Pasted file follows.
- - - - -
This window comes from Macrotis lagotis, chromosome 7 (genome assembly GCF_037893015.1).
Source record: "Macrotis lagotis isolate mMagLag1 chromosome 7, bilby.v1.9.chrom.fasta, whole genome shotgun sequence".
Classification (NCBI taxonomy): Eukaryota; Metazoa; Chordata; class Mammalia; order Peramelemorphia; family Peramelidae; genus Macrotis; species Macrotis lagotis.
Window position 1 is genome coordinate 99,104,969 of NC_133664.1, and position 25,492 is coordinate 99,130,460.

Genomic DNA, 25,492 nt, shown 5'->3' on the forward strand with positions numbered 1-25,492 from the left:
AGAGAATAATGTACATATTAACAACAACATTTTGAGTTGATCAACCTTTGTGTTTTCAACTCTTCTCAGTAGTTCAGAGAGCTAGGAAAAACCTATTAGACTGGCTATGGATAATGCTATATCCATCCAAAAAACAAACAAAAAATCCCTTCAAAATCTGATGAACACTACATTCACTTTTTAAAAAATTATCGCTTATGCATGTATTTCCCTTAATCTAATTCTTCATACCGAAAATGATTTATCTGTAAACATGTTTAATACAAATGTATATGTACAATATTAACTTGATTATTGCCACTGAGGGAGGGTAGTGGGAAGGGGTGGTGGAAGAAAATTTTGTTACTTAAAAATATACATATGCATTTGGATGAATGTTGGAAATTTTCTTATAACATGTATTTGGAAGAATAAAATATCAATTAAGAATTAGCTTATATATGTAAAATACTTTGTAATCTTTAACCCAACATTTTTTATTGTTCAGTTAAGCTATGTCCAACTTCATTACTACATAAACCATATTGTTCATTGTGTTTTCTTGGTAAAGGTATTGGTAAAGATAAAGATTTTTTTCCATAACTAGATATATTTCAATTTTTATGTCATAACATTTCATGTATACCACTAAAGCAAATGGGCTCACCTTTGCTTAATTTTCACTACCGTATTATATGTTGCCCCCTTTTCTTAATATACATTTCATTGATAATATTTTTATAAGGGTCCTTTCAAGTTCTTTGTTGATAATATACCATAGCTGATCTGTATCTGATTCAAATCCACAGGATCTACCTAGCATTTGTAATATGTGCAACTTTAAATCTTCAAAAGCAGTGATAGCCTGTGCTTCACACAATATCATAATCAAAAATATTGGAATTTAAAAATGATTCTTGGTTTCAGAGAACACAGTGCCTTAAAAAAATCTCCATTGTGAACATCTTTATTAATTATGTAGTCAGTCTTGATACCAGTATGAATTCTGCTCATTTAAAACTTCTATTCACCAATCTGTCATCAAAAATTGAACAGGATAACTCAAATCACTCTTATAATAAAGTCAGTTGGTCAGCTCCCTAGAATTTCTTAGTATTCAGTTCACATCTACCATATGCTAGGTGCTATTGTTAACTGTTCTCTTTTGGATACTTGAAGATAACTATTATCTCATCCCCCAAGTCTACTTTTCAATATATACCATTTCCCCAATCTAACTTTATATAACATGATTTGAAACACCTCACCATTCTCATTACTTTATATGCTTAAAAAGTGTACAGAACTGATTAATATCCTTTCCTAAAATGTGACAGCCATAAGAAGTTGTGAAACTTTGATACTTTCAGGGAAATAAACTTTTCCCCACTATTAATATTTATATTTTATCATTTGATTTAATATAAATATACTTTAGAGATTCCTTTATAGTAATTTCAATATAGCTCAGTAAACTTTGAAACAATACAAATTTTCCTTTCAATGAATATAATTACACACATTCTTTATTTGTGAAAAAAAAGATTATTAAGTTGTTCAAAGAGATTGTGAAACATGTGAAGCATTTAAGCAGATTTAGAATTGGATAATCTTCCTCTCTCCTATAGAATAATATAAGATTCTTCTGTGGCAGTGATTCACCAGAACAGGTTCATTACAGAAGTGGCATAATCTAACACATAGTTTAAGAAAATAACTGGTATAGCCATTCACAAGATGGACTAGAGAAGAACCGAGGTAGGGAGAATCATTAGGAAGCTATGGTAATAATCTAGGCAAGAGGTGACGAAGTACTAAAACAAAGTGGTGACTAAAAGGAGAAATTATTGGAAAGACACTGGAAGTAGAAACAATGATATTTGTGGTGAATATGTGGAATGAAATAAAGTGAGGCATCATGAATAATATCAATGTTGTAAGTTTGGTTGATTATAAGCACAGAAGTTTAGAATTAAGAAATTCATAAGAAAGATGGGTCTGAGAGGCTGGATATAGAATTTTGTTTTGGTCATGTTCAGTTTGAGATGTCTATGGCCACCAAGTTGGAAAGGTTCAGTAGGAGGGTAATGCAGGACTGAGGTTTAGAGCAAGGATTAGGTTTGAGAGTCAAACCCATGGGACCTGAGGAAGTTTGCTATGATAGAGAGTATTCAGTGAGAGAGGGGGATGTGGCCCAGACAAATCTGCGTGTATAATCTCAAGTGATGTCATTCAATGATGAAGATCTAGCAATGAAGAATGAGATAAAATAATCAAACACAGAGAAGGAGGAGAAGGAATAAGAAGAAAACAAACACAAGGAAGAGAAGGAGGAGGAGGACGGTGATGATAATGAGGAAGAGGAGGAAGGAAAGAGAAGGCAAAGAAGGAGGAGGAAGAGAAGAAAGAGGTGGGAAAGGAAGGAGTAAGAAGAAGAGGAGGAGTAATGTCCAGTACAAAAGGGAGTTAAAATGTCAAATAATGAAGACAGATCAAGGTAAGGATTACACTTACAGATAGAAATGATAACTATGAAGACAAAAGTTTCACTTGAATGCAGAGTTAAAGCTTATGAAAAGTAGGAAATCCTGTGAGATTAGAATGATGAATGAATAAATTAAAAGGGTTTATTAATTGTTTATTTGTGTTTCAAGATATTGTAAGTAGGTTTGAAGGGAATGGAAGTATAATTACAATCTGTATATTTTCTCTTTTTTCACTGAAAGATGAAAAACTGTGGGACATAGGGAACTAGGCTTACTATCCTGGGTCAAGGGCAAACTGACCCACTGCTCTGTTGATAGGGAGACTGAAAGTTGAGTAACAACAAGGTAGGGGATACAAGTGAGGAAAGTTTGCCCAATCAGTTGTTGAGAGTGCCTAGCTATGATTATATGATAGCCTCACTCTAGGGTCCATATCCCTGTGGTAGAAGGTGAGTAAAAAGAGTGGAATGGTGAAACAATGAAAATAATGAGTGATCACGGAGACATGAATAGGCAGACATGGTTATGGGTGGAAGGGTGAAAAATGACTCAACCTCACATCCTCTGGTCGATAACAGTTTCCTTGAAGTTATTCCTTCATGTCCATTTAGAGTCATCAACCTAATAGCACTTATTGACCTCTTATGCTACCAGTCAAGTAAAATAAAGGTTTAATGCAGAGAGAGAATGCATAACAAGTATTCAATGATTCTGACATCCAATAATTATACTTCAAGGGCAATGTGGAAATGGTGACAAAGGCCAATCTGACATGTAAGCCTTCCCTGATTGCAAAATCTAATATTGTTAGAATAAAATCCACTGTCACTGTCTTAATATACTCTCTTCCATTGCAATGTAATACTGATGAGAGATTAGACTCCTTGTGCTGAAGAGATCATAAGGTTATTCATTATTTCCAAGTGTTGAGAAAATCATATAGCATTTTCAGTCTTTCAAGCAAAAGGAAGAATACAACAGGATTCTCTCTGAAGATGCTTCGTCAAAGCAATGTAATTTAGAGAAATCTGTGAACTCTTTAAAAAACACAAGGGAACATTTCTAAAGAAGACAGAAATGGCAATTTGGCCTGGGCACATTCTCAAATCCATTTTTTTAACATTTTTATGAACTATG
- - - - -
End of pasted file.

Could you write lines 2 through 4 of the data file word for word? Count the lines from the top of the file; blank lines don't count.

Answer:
Source record: "Macrotis lagotis isolate mMagLag1 chromosome 7, bilby.v1.9.chrom.fasta, whole genome shotgun sequence".
Classification (NCBI taxonomy): Eukaryota; Metazoa; Chordata; class Mammalia; order Peramelemorphia; family Peramelidae; genus Macrotis; species Macrotis lagotis.
Window position 1 is genome coordinate 99,104,969 of NC_133664.1, and position 25,492 is coordinate 99,130,460.